Pascal's Pensées eBook

This eBook from the Gutenberg Project consists of approximately 370 pages of information about Pascal's Pensées.

“To Me be the glory, not to thee, worm of the earth.

“Ask thy confessor, when My own words are to thee occasion of evil, vanity, or curiosity.”

—­I see in me depths of pride, curiosity, and lust.  There is no relation between me and God, nor Jesus Christ the Righteous.  But He has been made sin for me; all Thy scourges are fallen upon Him.  He is more abominable than I, and, far from abhorring me, He holds Himself honoured that I go to Him and succour Him.

But He has healed Himself, and still more so will He heal me.

I must add my wounds to His, and join myself to Him; and He will save me in saving Himself.  But this must not be postponed to the future.

Eritis sicut dii scientes bonum et malum.[205] Each one creates his god, when judging, “This is good or bad”; and men mourn or rejoice too much at events.

Do little things as though they were great, because of the majesty of Jesus Christ who does them in us, and who lives our life; and do the greatest things as though they were little and easy, because of His omnipotence.


It seems to me that Jesus Christ only allowed His wounds to be touched after His resurrection:  Noli me tangere.[206] We must unite ourselves only to His sufferings.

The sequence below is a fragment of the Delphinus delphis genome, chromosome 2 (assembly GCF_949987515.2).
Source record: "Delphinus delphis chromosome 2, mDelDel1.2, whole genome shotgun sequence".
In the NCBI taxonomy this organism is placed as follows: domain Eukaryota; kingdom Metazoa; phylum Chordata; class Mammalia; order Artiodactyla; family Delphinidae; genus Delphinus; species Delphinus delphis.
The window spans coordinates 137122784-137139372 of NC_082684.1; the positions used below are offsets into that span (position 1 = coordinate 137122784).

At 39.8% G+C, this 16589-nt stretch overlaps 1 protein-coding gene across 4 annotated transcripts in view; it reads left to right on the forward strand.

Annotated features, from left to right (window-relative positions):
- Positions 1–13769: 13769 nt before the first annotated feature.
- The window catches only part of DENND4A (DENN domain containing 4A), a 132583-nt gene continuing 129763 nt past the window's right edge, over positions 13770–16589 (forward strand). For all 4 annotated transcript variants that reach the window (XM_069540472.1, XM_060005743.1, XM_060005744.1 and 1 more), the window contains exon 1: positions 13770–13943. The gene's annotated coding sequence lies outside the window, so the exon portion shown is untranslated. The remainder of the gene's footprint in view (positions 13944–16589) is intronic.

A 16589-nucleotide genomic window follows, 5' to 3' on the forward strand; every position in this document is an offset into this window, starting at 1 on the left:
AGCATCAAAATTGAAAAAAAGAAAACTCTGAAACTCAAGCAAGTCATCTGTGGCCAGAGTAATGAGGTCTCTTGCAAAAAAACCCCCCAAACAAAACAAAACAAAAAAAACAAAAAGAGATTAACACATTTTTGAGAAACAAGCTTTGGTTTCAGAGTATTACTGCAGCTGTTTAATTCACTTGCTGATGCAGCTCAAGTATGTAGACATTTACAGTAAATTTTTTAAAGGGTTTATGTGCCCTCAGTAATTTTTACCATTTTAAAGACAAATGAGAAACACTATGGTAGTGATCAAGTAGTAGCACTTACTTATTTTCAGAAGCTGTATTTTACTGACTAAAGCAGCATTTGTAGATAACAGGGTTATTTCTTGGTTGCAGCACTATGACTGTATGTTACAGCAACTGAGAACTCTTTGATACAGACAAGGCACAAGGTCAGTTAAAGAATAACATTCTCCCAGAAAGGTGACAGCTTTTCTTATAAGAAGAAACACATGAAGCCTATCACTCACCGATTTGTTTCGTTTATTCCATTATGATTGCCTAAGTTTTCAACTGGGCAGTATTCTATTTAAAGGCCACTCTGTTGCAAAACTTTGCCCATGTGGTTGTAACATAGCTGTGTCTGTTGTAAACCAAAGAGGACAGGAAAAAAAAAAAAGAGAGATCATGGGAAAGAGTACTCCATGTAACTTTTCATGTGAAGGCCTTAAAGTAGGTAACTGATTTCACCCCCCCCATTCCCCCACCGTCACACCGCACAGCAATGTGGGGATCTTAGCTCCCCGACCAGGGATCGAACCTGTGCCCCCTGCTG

At the Last Supper He gave Himself in communion as about to die; to the disciples at Emmaus as risen from the dead; to the whole Church as ascended into heaven.


“Compare not thyself with others, but with Me.  If thou dost not find Me in those with whom thou comparest thyself, thou comparest thyself to one who is abominable.  If thou findest Me in them, compare thyself to Me.  But whom wilt thou compare?  Thyself, or Me in thee?  If it is thyself, it is one who is abominable.  If it is I, thou comparest Me to Myself.  Now I am God in all.

“I speak to thee, and often counsel thee, because thy director cannot speak to thee, for I do not want thee to lack a guide.

“And perhaps I do so at his prayers, and thus he leads thee without thy seeing it.  Thou wouldst not seek Me, if thou didst not possess Me.

“Be not therefore troubled.”




...  Men blaspheme what they do not know.  The Christian religion consists in two points.  It is of equal concern to men to know them, and it is equally dangerous to be ignorant to them.  And it is equally of God’s mercy that He has given indications of both.

And yet they take occasion to conclude that one of these points does not exist, from that which should have caused them to infer the other.  The sages who have said there is only one God have been persecuted, the Jews were hated, and still more the Christians.  They have seen by the light of nature that if there be a true religion on earth, the course of all things must tend to it as to a centre.

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Pascal's Pensées from Project Gutenberg. Public domain.
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